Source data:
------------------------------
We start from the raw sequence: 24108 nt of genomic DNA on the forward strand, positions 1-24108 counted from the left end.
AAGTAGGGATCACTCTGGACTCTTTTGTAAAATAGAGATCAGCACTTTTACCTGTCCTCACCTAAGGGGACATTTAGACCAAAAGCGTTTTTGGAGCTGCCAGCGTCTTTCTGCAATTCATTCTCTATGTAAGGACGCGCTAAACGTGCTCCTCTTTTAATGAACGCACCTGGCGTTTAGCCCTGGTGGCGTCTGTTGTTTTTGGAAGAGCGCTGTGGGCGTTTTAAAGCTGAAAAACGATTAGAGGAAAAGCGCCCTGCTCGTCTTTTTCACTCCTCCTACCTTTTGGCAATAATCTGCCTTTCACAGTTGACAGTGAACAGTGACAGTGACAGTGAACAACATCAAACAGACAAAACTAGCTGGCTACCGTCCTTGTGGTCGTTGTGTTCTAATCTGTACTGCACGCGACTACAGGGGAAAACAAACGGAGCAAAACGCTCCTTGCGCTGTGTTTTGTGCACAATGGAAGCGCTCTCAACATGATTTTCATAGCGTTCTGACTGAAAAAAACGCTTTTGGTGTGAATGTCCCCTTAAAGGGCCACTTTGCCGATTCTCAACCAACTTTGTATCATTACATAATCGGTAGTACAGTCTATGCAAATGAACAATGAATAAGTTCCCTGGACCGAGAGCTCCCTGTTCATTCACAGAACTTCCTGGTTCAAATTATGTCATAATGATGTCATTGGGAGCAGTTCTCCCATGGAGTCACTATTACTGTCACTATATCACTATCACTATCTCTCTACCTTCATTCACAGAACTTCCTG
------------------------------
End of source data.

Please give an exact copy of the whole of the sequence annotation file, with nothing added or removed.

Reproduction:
We start from the raw sequence: 24108 nt of genomic DNA on the forward strand, positions 1-24108 counted from the left end.
AAGTAGGGATCACTCTGGACTCTTTTGTAAAATAGAGATCAGCACTTTTACCTGTCCTCACCTAAGGGGACATTTAGACCAAAAGCGTTTTTGGAGCTGCCAGCGTCTTTCTGCAATTCATTCTCTATGTAAGGACGCGCTAAACGTGCTCCTCTTTTAATGAACGCACCTGGCGTTTAGCCCTGGTGGCGTCTGTTGTTTTTGGAAGAGCGCTGTGGGCGTTTTAAAGCTGAAAAACGATTAGAGGAAAAGCGCCCTGCTCGTCTTTTTCACTCCTCCTACCTTTTGGCAATAATCTGCCTTTCACAGTTGACAGTGAACAGTGACAGTGACAGTGAACAACATCAAACAGACAAAACTAGCTGGCTACCGTCCTTGTGGTCGTTGTGTTCTAATCTGTACTGCACGCGACTACAGGGGAAAACAAACGGAGCAAAACGCTCCTTGCGCTGTGTTTTGTGCACAATGGAAGCGCTCTCAACATGATTTTCATAGCGTTCTGACTGAAAAAAACGCTTTTGGTGTGAATGTCCCCTTAAAGGGCCACTTTGCCGATTCTCAACCAACTTTGTATCATTACATAATCGGTAGTACAGTCTATGCAAATGAACAATGAATAAGTTCCCTGGACCGAGAGCTCCCTGTTCATTCACAGAACTTCCTGGTTCAAATTATGTCATAATGATGTCATTGGGAGCAGTTCTCCCATGGAGTCACTATTACTGTCACTATATCACTATCACTATCTCTCTACCTTCATTCACAGAACTTCCTG